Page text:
Personal use

The most common use of an anti-keylogger is by individuals wishing to protect their privacy while using their computer; uses range from protecting financial information used in online banking, any passwords, personal communication, and virtually any other information which may be typed into a computer. Keyloggers are often installed by people known by the computer's owner, and many times have been installed by an ex-partner hoping to spy on their ex-partner's activities, particularly chat.[6]

Types

Signature-based

This type of software has a signature base, that is strategic information that helps to uniquely identify a keylogger, and the list contains as many known keyloggers as possible. Some vendors make some effort or availability of an up-to-date listing for download by customers. Each time a 'System Scan' is run, this software compares the contents of the hard disk drive, item by item, against the list, looking for any matches.

This type of software is a rather widespread one, but it has its own drawbacks The biggest drawback of signature-based anti-keyloggers is that one can only be protected from keyloggers found on the signature-base list, thus staying vulnerable to unknown or unrecognized keyloggers. A criminal can download one of many famous keyloggers, change it just enough, and the anti-keylogger won't recognize it.

Heuristic analysis

This software doesn't use signature bases, it uses a checklist of known features, attributes, and methods that keyloggers are known to use.

It analyzes the methods of work of all the modules in a PC, thus blocking the activity of any module that is similar to the work of keyloggers. Though this method gives better keylogging protection than signature-based anti-keyloggers, it has its own drawbacks. One of them is that this type of software blocks non-keyloggers also. Several 'non-harmful' software modules, either part of the operating system or part of legitimate apps, use processes which keyloggers also use, which can trigger a false positive. Usually all the non signature-based keyloggers have the option to allow the user to unblock selected modules, but this can cause difficulties for inexperienced users who are unable to discern good modules from bad modules when manually choosing to block or unblock.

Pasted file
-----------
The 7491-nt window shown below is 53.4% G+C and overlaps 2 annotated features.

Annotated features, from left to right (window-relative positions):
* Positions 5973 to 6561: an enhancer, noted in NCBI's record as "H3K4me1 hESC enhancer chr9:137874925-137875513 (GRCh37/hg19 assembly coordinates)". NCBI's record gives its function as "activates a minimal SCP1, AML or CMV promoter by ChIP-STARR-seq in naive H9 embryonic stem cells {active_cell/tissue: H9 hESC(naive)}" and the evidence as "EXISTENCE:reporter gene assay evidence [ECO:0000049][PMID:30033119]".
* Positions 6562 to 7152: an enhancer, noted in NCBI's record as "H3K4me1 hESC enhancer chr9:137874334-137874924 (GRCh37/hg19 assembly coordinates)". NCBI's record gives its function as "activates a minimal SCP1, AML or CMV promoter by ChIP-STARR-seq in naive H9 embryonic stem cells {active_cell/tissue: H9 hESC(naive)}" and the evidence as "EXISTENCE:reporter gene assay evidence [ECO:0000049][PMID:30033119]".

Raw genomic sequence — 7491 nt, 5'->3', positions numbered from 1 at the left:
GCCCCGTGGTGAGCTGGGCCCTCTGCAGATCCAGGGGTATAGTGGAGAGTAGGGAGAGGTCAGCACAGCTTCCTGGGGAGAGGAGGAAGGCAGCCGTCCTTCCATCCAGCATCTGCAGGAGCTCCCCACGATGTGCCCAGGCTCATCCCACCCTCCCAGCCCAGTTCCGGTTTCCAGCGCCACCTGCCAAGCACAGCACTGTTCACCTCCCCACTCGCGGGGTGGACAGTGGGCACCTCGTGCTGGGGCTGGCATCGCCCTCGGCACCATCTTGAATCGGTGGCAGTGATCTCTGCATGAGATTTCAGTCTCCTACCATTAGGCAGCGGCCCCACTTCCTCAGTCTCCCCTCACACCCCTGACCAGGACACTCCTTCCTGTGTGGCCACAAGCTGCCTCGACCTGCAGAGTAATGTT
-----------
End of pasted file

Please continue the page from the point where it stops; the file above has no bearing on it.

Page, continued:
See also

References

  1. ^ Arora, Twinkle; Sharma, Monika; Khatri, Sunil Kumar (October 2019). "Detection of Cyber Crime on Social Media using Random Forest Algorithm". 2019 2nd International Conference on Power Energy, Environment and Intelligent Control (PEEIC). IEEE. pp. 47–51. doi:10.1109/peeic47157.2019.8976474. ISBN 978-1-7281-1793-5. S2CID 211058018.
  2. ^ "Keyloggers found plugged into library computers". SC Magazine. Retrieved 25 April 2011.
  3. ^ "Anti Keylogging & Public Computers". Archived from the original on 22 May 2011. Retrieved 10 May 2011.
  4. ^ "Cyber threat landscape faced by financial and insurance industry". Dr Kim-Kwang Raymond Choo. Archived from the original on 19 October 2017. Retrieved 21 February 2011.
  5. ^ "Privacy Watch: More Criminals Use Keystroke Loggers". PC World About. Archived from the original on 2021-03-01. Retrieved 2016-02-03.
  6. ^ "Is someone you know spying on you?". USA Today. 4 March 2010. Retrieved 25 April 2011.